When and how did you meet other gay people and learn that you’re in fact not alone? Could you easily find more information on LGBTQ issues?
Marco: I mainly met other like-minded people online or at times also through mutual friends. I tried to inform myself online and feel like I learned a lot from other people’s stories and experiences.
Jarvis: At my school in China, I didn’t learn or hear anything about homosexuality, so in this environment I naturally never told any of my friends or classmates about what I felt as I thought that would make it easier for me. I only came out when I was 26 years old and for as long as I was in schools there were a lot of jokes about queer people and classmates would tease you if you weren’t straight-acting or ‘straight enough’, in whatever way the students would interpret this meaning.
How did your family react when you told them? Were they supportive?
Marco: I told them separately, one by one. I am closest with my sister, so I told her first. Actually, she was the only one that I actively told the truth myself, the others just asked me or told each other afterwards. I never spoke to my dad about it personally; I just assumed that someone would have told him. I am very grateful for my sibling’s support in particular as my parent’s acceptance and support would have been much harder without that I presume.
Jarvis: While it wasn’t easy at all for my mother to accept my identity, she ultimately came around after talking more with my siblings about the whole situation. But I never talked to my father about this and I don’t think I will. We don’t really talk much about personal issues. I still consider myself lucky though, since at least part of my family has been so supportive.
Did you find it difficult to find a boyfriend/relationship in China?
Jarvis: Yes, I think it was a little difficult, because not everyone is looking for a boyfriend. Many just want to have sex. Maybe you can meet someone through friends but most use the internet today. It does help meeting other gay people I think, to make your life easier but I don’t think the difference is that big. If society would be more open, it would definitely make it easier for gay people to live.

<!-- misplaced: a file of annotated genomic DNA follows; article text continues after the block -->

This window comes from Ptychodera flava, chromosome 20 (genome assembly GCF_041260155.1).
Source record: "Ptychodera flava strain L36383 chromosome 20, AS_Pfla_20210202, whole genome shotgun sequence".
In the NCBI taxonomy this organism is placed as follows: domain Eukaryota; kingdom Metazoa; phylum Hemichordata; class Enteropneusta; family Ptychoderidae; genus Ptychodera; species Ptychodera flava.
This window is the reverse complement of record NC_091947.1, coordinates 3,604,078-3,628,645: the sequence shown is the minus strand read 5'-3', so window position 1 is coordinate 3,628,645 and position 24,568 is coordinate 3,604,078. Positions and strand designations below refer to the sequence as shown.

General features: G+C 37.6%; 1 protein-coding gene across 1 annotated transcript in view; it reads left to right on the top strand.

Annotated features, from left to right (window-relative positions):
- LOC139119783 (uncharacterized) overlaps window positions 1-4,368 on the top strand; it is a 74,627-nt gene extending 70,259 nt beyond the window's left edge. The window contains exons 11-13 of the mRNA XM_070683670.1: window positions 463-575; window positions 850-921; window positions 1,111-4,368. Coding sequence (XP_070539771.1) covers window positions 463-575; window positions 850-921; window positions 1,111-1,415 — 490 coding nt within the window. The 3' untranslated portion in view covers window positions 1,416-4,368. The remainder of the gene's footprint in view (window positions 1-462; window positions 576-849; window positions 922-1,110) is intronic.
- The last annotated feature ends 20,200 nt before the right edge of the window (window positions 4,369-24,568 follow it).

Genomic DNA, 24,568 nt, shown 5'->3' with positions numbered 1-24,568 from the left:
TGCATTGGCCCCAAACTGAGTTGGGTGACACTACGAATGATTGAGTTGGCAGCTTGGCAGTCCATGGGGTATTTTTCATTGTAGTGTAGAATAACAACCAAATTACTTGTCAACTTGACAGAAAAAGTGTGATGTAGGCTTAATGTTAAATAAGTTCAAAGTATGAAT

What was your experience with systemic discrimination in the Philippines and China?
Marco: Personally, I haven’t experienced such discrimination in terms of being gay in a work place. I guess nowadays people are more tolerant of diversification in the office thnan before. I guess it just so happens that the industry that I was working for in a long time (BPO industry) is more welcoming of gay people in general. I have yet to see in this new company that I am working for whether being gay would be an issue.
Jarvis: Luckily I have not experienced serious bullying or discrimination myself in China.
Can you tell me about your experiences dating in China and the Philippines?
Marco: Not much of a difference in terms of dating, the only thing would be the language barrier and cultural differences. Chinese men are more conservative in terms of dating [than Filipinos].
Jarvis: I’m not sure, because I have never dated a Chinese man, but there’s something different for sure, cultural differences I guess. Well I think Filipinos are more open and more accepting of the LGBT community in the Philippines. I don’t think there’s much of a reason why I never dated Chinese men, it just so happened.
What do you think about gay marriage in Taiwan and its future prospects in China and the Philippines?
Jarvis: I thought it’s nice for them but I don’t think it’s going to happen in China soon. People are still a bit conservative I guess, maybe with the next generation more people will be supportive of gay marriage. Actually it’s not really that important for me personally. But if it came to that, I guess I would move to another country in order to get get married in the future.
Marco: For China, it will be a long shot, as this country is very traditional and conservative. For the Philippines, I hope it will be in the talks soon as our President has been in favour of this lately and people are supporting it. Personally, I think that I rather doubt that gay marriage will happen anytime soon because of the church. But I hope in the future while I’m still alive that I can marry the person I am with now.
By Fabien Schuessler